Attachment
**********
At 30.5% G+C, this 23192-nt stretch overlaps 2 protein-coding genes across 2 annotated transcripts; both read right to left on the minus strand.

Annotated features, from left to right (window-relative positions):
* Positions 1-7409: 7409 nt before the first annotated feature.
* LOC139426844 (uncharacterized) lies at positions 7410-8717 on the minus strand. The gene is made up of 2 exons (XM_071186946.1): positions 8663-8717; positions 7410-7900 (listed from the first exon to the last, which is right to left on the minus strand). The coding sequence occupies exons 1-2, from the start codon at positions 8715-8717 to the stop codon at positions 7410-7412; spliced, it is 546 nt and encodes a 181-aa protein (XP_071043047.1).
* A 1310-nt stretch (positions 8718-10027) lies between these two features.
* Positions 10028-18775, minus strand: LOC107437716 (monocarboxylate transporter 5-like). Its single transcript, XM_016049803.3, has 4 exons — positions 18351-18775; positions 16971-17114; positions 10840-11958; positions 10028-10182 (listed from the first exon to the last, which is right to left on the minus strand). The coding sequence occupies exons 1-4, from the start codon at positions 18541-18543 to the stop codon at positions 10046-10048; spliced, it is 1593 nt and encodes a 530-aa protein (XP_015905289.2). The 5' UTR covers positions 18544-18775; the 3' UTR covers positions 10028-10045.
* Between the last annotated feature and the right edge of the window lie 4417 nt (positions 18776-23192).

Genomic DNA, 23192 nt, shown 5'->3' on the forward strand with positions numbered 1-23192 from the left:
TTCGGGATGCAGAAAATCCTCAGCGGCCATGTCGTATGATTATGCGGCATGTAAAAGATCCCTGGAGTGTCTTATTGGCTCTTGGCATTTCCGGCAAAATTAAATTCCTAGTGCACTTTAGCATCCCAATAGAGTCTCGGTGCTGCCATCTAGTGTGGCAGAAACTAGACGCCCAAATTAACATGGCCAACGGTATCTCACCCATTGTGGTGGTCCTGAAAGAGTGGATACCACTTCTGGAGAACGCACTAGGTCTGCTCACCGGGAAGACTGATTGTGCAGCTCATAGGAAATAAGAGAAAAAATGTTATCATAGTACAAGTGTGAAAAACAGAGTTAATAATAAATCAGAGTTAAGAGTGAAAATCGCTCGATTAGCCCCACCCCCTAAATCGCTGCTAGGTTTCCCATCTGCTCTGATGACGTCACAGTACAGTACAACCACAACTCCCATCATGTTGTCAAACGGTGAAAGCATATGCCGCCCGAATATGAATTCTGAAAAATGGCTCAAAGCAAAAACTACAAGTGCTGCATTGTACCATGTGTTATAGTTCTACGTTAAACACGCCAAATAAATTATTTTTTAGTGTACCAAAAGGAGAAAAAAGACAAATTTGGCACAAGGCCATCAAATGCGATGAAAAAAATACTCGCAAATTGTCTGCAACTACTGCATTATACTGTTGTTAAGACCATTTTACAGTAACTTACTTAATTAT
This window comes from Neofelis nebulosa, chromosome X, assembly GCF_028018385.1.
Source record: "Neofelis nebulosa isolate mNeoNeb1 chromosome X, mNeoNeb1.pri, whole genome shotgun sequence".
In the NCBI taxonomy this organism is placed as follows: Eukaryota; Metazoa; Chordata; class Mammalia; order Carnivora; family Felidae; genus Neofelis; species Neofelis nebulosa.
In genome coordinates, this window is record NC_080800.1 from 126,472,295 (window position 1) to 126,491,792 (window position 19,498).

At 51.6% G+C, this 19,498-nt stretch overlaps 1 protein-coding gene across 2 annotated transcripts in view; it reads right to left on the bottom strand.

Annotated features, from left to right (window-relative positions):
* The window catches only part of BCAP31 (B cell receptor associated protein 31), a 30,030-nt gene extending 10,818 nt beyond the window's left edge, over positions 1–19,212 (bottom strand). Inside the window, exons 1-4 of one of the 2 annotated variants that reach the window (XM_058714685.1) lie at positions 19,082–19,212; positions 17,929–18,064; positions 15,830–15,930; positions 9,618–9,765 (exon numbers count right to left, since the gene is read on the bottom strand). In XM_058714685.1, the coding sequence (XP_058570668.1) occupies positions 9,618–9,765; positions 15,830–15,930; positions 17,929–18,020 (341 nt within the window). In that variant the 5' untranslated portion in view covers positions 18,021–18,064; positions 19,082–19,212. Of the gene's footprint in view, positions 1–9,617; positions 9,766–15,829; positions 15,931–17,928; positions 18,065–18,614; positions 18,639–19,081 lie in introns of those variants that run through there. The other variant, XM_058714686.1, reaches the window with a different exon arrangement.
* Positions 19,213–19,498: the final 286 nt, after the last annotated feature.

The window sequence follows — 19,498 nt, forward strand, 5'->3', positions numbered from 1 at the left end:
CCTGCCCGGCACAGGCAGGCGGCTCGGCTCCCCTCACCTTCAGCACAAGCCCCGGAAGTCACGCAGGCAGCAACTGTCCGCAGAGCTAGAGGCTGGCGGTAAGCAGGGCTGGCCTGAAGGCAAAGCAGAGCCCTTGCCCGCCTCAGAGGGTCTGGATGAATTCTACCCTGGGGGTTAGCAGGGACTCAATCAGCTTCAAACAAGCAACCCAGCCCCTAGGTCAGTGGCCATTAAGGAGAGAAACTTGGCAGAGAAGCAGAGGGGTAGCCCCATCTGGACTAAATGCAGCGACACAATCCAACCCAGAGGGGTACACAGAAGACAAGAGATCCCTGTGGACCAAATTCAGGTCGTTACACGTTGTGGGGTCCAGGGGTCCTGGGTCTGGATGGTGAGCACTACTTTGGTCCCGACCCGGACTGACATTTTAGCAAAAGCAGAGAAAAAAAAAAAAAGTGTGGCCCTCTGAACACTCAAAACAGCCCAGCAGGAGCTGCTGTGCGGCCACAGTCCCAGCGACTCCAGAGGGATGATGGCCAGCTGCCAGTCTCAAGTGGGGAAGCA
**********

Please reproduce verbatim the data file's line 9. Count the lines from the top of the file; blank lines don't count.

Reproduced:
TTCGGGATGCAGAAAATCCTCAGCGGCCATGTCGTATGATTATGCGGCATGTAAAAGATCCCTGGAGTGTCTTATTGGCTCTTGGCATTTCCGGCAAAATTAAATTCCTAGTGCACTTTAGCATCCCAATAGAGTCTCGGTGCTGCCATCTAGTGTGGCAGAAACTAGACGCCCAAATTAACATGGCCAACGGTATCTCACCCATTGTGGTGGTCCTGAAAGAGTGGATACCACTTCTGGAGAACGCACTAGGTCTGCTCACCGGGAAGACTGATTGTGCAGCTCATAGGAAATAAGAGAAAAAATGTTATCATAGTACAAGTGTGAAAAACAGAGTTAATAATAAATCAGAGTTAAGAGTGAAAATCGCTCGATTAGCCCCACCCCCTAAATCGCTGCTAGGTTTCCCATCTGCTCTGATGACGTCACAGTACAGTACAACCACAACTCCCATCATGTTGTCAAACGGTGAAAGCATATGCCGCCCGAATATGAATTCTGAAAAATGGCTCAAAGCAAAAACTACAAGTGCTGCATTGTACCATGTGTTATAGTTCTACGTTAAACACGCCAAATAAATTATTTTTTAGTGTACCAAAAGGAGAAAAAAGACAAATTTGGCACAAGGCCATCAAATGCGATGAAAAAAATACTCGCAAATTGTCTGCAACTACTGCATTATACTGTTGTTAAGACCATTTTACAGTAACTTACTTAATTAT